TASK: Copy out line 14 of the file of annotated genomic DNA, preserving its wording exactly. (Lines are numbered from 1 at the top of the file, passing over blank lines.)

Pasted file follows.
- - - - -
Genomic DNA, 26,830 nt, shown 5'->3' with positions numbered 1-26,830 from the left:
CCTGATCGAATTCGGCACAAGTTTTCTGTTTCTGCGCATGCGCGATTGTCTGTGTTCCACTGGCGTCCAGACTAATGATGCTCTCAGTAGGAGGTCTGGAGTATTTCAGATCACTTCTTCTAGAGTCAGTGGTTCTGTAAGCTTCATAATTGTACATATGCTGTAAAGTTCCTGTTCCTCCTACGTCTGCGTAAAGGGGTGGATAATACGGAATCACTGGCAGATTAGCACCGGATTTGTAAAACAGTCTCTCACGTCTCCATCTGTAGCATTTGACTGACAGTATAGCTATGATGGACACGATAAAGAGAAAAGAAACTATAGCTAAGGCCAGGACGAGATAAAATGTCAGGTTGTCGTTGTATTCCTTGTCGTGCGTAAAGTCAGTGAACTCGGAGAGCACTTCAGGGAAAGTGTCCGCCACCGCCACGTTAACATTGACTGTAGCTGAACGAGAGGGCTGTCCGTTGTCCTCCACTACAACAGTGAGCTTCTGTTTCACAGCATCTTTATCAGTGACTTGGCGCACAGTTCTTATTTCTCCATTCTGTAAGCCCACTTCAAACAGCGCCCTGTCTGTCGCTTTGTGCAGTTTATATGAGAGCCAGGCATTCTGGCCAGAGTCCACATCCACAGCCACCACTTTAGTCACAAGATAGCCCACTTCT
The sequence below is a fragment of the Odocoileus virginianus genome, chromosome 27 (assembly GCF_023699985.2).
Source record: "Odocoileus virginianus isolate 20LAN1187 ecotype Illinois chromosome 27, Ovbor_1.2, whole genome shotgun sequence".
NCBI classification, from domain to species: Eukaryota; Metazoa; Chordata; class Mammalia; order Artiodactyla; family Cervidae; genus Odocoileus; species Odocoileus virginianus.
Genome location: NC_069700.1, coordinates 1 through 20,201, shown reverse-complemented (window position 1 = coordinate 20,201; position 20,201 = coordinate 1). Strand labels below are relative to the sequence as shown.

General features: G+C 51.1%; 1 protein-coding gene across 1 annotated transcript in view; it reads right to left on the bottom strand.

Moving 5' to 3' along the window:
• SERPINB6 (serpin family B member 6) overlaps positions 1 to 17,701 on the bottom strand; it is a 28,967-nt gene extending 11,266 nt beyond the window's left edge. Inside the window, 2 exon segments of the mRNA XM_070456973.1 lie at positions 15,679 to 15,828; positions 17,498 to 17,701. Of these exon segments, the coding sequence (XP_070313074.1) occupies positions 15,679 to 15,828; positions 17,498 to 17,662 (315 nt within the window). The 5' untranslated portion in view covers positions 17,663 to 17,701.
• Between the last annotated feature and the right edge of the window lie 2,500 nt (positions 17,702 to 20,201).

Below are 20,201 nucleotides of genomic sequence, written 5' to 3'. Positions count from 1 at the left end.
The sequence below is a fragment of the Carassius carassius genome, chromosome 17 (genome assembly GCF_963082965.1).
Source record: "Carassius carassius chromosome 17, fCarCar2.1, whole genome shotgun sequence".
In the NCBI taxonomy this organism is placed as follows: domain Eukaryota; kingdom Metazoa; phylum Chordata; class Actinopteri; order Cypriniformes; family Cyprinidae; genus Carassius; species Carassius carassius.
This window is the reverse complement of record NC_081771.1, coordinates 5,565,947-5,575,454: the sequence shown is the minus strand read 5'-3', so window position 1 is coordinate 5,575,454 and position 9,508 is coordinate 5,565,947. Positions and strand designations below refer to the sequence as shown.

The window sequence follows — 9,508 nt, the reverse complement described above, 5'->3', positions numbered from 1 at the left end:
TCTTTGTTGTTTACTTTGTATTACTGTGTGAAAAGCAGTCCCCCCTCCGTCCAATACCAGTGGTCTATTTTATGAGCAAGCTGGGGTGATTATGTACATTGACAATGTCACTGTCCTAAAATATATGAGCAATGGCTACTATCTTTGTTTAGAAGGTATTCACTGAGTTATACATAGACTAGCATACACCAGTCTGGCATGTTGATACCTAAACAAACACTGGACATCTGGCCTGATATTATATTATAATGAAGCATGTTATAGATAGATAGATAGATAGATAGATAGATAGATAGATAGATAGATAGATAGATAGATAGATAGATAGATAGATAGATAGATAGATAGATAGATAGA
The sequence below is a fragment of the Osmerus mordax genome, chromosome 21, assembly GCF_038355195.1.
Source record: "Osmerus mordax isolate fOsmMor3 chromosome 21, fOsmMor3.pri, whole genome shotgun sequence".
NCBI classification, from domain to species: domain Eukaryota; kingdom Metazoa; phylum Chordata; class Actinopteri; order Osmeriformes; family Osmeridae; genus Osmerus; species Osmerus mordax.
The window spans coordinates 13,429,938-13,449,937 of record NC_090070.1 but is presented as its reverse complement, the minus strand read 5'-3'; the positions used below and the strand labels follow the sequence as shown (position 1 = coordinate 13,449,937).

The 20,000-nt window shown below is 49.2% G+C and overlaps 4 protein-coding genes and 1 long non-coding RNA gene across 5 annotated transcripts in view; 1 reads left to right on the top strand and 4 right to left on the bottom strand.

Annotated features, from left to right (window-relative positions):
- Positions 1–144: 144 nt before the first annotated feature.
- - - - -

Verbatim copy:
In the NCBI taxonomy this organism is placed as follows: domain Eukaryota; kingdom Metazoa; phylum Chordata; class Actinopteri; order Cypriniformes; family Cyprinidae; genus Carassius; species Carassius carassius.